Most of the vehicles Chevrolet will sell in the U.S. this year will be equipped with 4G WiFi connectivity. Mercedes-Benz has made its connected mbrace emergency call system a standard feature. And there’s a growing list of competitors offering similar connected car technologies.
But what about the more than 200 million vehicles now on the road not equipped with some sort of built-in connectivity? Verizon thinks it has the answer, the telematics giant announcing plans to launch the new Verizon Vehicle system. The aftermarket system will be able to perform a variety of services, from alerting a driver to potential engine problems to helping police track a stolen vehicle.
“Over 200 million U.S. drivers on the road today have vehicles that lack telematics and connectivity,” noted Andres Irlando, CEO of Verizon Telematics. The goal of the new system is to “bring the benefits of connected cars to millions more people.”
The underlying technology is surprisingly elegant. It requires an owner to attach a small electronics module to the onboard diagnostic port – or OBD II – that’s on all vehicles sold in the U.S. since 1996. It captures and analyzes the flood of data that can be used by mechanics to diagnose vehicle problems – such as what that unexplained “Check Engine” light actually means.
Verizon data shows that 8% of drivers routinely drive with that warning indicator lit, without knowing whether it’s a minor glitch or a more serious problem that could result in a breakdown or worse.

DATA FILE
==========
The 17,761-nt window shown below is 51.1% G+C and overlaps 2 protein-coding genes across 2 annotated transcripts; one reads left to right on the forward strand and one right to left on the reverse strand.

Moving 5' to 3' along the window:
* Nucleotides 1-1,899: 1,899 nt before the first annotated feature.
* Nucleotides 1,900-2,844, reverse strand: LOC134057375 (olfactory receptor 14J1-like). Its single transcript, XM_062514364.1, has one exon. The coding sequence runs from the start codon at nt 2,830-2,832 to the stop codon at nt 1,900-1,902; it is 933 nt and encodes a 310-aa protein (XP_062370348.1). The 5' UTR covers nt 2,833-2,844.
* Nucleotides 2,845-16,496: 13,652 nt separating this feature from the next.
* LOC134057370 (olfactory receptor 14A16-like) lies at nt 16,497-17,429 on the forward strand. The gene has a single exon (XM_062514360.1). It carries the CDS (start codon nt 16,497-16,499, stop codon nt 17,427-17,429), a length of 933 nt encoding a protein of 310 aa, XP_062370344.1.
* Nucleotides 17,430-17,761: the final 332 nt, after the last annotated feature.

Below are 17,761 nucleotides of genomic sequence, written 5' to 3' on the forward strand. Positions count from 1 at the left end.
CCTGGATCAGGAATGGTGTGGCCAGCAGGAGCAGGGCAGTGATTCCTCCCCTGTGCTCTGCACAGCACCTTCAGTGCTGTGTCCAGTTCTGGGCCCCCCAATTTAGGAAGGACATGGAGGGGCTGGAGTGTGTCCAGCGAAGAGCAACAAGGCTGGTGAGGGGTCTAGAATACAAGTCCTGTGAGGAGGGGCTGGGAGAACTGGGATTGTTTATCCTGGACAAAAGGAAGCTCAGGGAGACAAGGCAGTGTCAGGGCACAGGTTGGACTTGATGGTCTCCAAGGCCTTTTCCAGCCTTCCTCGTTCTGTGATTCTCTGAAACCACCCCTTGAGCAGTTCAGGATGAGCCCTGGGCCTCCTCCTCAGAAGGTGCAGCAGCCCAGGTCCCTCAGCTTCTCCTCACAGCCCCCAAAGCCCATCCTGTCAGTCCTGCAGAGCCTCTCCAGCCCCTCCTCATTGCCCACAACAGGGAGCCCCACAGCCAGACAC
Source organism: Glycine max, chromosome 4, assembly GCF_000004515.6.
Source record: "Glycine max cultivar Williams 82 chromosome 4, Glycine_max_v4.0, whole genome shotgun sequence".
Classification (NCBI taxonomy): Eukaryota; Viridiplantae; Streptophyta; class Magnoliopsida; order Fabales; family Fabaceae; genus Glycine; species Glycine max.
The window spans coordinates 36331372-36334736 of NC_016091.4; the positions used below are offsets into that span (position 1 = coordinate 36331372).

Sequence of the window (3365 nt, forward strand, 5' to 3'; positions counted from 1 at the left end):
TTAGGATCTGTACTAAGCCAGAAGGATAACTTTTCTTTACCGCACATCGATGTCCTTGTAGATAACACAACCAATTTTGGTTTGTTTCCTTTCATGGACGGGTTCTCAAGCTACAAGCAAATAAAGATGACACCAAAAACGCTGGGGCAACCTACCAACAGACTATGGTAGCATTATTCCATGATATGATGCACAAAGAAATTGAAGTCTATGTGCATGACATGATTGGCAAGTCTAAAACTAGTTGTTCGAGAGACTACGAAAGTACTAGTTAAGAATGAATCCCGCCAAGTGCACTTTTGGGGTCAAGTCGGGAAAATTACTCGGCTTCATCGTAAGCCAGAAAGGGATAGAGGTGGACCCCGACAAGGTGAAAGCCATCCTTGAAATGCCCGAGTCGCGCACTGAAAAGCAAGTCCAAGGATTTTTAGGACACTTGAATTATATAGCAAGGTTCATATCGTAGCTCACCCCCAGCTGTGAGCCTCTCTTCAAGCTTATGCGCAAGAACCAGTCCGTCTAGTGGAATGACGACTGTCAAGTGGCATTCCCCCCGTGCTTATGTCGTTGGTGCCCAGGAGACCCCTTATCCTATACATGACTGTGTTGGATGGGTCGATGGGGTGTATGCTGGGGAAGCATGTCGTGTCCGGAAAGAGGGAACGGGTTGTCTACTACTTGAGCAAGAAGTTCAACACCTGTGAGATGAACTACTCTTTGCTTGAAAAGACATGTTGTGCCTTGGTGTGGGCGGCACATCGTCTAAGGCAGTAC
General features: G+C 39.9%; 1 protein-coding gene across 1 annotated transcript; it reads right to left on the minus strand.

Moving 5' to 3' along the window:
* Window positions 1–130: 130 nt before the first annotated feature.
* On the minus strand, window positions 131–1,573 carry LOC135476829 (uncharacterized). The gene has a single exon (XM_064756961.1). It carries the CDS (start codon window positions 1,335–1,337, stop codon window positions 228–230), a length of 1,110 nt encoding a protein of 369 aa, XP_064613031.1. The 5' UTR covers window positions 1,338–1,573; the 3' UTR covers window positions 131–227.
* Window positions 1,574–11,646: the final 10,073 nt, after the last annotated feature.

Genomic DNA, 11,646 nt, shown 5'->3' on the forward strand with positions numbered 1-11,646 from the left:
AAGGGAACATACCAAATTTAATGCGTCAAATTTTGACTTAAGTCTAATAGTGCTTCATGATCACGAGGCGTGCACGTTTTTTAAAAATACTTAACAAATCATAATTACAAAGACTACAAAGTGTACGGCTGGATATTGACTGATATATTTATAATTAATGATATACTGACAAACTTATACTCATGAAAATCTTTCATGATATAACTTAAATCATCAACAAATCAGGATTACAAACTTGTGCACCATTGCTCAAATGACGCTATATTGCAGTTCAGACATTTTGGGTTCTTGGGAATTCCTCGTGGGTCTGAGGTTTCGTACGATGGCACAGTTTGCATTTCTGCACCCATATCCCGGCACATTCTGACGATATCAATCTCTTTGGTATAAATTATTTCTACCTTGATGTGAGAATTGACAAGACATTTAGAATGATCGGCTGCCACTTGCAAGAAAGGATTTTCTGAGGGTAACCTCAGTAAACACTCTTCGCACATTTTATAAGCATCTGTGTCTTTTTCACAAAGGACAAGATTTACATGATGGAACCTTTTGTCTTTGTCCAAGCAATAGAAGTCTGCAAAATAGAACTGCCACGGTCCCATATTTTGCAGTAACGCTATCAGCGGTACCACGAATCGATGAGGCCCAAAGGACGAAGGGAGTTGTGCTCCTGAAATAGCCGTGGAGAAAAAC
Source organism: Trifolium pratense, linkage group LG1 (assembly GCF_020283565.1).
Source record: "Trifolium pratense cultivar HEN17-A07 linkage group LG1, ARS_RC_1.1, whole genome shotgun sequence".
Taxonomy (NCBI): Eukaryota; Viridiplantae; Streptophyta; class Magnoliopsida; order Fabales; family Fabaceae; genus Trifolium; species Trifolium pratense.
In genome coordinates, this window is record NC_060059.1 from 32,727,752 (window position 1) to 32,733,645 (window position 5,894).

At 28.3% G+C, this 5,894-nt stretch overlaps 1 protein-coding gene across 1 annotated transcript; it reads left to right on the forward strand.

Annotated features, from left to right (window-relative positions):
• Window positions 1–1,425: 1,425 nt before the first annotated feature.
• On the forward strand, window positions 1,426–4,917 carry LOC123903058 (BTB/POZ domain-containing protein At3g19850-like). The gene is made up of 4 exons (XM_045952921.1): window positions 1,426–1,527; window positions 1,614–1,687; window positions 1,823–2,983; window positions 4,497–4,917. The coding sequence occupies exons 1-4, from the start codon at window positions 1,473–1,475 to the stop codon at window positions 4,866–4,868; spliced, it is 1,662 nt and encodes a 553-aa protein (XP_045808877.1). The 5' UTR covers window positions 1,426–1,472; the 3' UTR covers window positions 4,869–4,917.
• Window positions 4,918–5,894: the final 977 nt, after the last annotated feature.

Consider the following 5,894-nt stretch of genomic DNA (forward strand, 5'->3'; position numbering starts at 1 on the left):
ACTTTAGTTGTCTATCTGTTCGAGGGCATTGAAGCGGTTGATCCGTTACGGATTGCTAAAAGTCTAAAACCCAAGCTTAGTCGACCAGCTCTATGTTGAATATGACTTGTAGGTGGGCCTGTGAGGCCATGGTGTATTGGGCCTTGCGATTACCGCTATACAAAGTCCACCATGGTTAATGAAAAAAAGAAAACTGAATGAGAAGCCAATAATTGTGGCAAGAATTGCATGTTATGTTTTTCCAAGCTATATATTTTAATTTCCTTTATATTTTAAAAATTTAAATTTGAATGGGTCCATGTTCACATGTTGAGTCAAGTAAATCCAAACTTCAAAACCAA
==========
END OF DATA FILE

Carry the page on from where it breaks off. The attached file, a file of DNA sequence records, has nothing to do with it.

The module captures data from the OBD II part and transmits it via a cellular connection to Verizon’s servers where it is automatically analyzed. If there is a problem, an alert is sent out by text, email or through a special smartphone app.
“You get the confidence of knowing what that little light means,” said Erik Golden, President of Verizon Telematics.
Like the Mercedes mbrace and General Motors OnStar system, Verizon Vehicles also can be used to call for help in an emergency. A Bluetooth-enabled speaker mounted on the sun visor allows for a voice connection, so a motorist can speak to a live operator – or to an ASE-certified mechanic who can remotely diagnose a vehicle problem.
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In the event a vehicle is stolen, the GPS-enabled system can alert authorities and help them track the vehicle. In a crash, the system can automatically call for help if the driver is disabled, and even help authorities find the vehicle.
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The connected vehicle system also can issue alerts when routine maintenance is needed. And the subscription-based service also offers its users discounts on travel and vehicle maintenance.
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A total of more than 9,300 vehicles now on the road can use the Verizon Vehicles system, the critical link being the availability of an OBD II diagnostics port.
The service will go for $14.95 a month, or $179 annually. It was introduced during the North American International Auto Show’s media days, and will be offered on a pre-release test during the public days of the show. It then will roll out nationwide, according to Irlando, who noted that motorists do not have to sign up for Verizon service on their cellphones to subscribe to the new connected car service.